Last night on Fox News, former Alaska governor Sarah Palin criticized opponents of Arizona’s draconian new anti-immigration legislation, SB-1070, for making it into a “racial issue” by “perpetuating this myth that racial profiling is a part of this law.” As usual, host Sean Hannity agreed with her, saying, “It does not encourage profiling. It specifically prohibits it.” Supporters of the law like to stress that police will be able to question people only during “lawful contact,” such as a traffic stop.
However, in Arizona, Pima County Sheriff Clarence Dupnik, who has been a cop for 52 years, says it will definitely lead to racial profiling. He told local TV station KGUN9 that the law is “racist,” “digusting,” and “unnecessary,” and he won’t enforce it. While the law may not explicitly mandate profiling, Dupnik said that there’s no way to enforce it without doing so; the “lawful contact” provision will become nothing but a “flimsy excuse” to target certain people:
The sheriff acknowledged that this course of action could get him hauled into court. SB 1070 allows citizens to sue any law enforcement official who doesn’t comply with the law. But Dupnik told Nunez that SB 1070 would force his deputies to adopt racial profiling as an enforcement tactic, which Dupnik says could also get him sued. “So we’re kind of in a damned if we do, damned if we don’t situation. It’s just a stupid law.”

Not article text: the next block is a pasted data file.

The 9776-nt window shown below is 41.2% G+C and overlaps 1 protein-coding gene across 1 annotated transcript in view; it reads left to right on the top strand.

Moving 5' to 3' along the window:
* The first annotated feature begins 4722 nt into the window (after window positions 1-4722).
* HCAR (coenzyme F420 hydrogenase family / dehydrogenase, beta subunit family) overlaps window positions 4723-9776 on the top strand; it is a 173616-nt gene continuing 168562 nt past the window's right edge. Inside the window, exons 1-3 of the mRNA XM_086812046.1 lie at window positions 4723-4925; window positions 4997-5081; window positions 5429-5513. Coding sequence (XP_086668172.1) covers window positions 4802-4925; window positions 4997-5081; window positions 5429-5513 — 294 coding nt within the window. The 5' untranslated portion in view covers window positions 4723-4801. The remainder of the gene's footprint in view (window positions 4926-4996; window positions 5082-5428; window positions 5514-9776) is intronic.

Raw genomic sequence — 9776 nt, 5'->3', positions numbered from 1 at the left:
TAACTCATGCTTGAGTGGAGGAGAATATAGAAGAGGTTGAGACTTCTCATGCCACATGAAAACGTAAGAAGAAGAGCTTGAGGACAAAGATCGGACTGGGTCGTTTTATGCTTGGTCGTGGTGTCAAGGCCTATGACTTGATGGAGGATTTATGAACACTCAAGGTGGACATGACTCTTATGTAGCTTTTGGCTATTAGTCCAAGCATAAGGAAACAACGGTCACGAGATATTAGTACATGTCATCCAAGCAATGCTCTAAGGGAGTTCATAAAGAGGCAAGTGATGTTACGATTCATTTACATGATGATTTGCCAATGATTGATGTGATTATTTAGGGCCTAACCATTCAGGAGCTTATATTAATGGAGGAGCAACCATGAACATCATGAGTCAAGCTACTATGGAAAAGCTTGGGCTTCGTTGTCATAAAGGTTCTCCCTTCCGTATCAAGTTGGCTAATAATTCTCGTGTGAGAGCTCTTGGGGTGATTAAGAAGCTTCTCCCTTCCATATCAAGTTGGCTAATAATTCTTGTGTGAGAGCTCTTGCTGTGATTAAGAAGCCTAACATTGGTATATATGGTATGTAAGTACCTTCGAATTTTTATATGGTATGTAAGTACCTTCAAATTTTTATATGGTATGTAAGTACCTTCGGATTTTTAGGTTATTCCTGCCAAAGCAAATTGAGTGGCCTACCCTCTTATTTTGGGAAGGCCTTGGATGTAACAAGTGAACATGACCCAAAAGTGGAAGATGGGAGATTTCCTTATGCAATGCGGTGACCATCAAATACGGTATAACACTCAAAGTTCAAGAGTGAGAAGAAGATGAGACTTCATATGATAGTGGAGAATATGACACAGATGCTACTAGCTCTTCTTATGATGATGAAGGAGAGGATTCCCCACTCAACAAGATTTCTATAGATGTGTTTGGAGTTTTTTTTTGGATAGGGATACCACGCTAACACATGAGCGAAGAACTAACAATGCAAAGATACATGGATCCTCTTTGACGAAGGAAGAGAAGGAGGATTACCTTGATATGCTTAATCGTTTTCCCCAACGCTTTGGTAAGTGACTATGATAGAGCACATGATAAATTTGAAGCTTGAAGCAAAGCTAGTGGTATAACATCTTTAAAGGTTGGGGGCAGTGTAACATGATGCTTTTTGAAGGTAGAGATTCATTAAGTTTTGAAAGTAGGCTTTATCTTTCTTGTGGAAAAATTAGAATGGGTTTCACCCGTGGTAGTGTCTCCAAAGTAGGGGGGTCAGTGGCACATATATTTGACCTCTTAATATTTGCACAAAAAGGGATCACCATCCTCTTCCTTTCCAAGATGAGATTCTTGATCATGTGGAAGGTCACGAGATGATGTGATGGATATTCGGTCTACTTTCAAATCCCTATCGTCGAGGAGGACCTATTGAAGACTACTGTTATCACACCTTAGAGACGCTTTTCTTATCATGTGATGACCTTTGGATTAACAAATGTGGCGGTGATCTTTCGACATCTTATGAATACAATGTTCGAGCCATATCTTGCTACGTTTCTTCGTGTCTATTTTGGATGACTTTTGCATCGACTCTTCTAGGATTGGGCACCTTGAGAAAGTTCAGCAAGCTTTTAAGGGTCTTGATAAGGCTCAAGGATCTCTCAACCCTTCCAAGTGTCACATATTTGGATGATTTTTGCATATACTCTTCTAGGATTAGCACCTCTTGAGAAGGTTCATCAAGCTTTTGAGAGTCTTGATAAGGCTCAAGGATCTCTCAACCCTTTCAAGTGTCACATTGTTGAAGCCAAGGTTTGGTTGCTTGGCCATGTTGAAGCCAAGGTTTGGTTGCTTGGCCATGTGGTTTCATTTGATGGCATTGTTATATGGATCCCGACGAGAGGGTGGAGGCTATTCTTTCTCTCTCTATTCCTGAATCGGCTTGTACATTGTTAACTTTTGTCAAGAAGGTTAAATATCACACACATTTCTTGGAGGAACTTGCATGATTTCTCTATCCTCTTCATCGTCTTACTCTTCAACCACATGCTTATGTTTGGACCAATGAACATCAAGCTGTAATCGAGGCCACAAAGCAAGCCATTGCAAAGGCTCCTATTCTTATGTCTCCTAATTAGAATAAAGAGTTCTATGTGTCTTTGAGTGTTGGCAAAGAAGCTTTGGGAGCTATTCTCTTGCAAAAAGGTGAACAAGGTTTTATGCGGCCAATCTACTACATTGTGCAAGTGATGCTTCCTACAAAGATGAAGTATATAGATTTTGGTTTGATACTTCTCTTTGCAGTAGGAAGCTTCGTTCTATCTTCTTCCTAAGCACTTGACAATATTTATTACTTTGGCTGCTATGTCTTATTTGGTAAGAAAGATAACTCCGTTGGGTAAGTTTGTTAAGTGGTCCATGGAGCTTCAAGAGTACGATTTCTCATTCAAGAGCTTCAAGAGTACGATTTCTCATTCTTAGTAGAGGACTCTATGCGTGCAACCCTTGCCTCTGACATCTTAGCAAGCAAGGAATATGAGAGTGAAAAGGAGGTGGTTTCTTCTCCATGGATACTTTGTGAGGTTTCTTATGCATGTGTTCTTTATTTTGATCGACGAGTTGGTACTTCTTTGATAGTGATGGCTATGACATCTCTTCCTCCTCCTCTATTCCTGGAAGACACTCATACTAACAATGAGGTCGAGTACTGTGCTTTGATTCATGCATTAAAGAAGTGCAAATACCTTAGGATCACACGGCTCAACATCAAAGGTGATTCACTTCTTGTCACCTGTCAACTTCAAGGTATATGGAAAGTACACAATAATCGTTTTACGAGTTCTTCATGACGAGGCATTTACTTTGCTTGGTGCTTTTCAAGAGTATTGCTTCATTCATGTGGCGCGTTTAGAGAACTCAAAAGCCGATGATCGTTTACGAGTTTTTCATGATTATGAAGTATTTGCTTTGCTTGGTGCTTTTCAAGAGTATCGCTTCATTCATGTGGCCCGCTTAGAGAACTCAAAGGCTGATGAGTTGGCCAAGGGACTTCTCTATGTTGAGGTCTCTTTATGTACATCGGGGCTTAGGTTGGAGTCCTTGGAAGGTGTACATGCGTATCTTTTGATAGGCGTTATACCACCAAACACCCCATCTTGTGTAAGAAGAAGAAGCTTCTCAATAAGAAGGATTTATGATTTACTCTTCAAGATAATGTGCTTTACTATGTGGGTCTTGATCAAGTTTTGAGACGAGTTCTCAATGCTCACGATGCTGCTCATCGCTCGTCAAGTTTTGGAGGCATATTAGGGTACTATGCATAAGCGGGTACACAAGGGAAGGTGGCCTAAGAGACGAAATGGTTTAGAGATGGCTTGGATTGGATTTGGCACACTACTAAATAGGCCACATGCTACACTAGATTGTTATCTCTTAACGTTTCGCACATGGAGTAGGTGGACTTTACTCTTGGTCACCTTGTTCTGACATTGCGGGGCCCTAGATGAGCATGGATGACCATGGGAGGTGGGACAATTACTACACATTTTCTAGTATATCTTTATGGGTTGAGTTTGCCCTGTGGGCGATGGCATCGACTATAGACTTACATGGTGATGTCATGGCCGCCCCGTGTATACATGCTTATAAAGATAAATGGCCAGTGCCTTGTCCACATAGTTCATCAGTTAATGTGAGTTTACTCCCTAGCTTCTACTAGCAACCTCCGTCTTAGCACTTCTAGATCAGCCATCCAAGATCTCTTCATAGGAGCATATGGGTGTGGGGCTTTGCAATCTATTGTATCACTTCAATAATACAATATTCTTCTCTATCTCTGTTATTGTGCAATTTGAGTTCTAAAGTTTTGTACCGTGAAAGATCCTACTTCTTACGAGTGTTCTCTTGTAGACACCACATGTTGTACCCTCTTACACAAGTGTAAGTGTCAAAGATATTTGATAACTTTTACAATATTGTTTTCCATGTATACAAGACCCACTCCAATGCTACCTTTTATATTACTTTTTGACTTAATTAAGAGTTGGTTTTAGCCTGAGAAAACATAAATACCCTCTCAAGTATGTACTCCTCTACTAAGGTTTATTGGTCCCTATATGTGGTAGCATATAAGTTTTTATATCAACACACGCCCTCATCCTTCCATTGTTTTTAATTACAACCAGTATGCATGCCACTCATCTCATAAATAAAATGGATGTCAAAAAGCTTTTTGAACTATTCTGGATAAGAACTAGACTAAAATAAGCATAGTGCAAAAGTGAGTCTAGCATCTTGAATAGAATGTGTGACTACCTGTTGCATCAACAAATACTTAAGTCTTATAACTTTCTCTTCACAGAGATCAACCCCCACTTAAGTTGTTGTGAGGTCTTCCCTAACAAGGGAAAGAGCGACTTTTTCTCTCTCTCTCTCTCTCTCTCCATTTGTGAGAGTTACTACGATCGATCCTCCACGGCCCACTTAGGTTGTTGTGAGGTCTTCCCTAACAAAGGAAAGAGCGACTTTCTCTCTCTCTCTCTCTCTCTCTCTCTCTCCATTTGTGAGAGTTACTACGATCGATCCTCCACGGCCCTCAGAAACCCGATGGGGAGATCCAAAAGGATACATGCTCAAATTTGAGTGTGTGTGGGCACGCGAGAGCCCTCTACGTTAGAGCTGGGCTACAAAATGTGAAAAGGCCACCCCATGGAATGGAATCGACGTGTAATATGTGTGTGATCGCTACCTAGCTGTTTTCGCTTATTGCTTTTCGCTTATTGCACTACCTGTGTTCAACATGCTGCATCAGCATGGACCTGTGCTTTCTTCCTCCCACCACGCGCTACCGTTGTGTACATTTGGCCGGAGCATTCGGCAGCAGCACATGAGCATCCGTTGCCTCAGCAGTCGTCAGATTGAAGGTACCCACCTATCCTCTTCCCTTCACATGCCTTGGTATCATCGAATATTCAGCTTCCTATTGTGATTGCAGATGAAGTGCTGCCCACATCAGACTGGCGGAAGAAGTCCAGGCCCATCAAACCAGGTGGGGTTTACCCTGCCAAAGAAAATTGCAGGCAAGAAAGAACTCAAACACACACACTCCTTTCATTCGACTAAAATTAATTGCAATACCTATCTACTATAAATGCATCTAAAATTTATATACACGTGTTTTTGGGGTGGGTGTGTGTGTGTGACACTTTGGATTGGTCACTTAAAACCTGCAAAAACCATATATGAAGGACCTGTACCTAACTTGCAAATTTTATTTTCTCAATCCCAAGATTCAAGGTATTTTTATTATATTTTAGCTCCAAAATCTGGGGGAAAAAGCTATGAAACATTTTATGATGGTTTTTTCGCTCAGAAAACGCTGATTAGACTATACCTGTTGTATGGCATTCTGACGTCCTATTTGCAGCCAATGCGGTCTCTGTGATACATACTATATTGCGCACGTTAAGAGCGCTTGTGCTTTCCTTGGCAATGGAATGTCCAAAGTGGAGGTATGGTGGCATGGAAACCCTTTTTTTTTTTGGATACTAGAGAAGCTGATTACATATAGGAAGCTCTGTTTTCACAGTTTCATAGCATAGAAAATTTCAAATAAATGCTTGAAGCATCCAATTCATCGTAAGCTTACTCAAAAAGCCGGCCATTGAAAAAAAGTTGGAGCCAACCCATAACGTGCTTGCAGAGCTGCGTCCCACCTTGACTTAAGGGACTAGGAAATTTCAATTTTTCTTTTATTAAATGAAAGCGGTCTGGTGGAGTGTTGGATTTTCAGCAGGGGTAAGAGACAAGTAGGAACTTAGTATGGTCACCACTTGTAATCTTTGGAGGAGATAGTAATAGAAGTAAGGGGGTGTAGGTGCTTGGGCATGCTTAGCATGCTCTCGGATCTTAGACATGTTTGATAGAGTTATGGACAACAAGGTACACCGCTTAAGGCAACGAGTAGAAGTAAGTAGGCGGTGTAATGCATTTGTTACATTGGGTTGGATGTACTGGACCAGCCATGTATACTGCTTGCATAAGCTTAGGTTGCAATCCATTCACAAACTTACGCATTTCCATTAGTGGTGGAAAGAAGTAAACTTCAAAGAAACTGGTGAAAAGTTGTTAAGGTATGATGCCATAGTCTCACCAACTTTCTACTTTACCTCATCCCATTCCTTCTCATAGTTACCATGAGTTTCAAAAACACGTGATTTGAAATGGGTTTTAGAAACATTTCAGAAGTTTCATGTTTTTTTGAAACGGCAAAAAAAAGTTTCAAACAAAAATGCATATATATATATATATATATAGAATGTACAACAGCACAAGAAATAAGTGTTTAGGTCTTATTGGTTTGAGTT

Dupnik had harsh words for anyone who thinks SB 1070 will not lead to racial profiling. “If I tell my people to go out and look for A, B, and C, they’re going to do it. They’ll find some flimsy excuse like a tail light that’s not working as a basis for a stop, which is a bunch of baloney.”
Another high-profile law enforcement official who has condemned what Arizona is doing is former Bush Homeland Security chief Tom Ridge, who told the AP yesterday that “he’s uncomfortable with Arizona’s new immigration law, saying it allows police to question people without probable cause.” Homeland Security Secretary Janet Napolitano, who was also the governor of Arizona, said it shackles law enforcement officials by not allowing them to focus on the priorities in their own communities. There are also now significant concerns that immigrants will be less likely to cooperate with police in other matters. As one officer has said, “How do you police a community that will not talk to you?”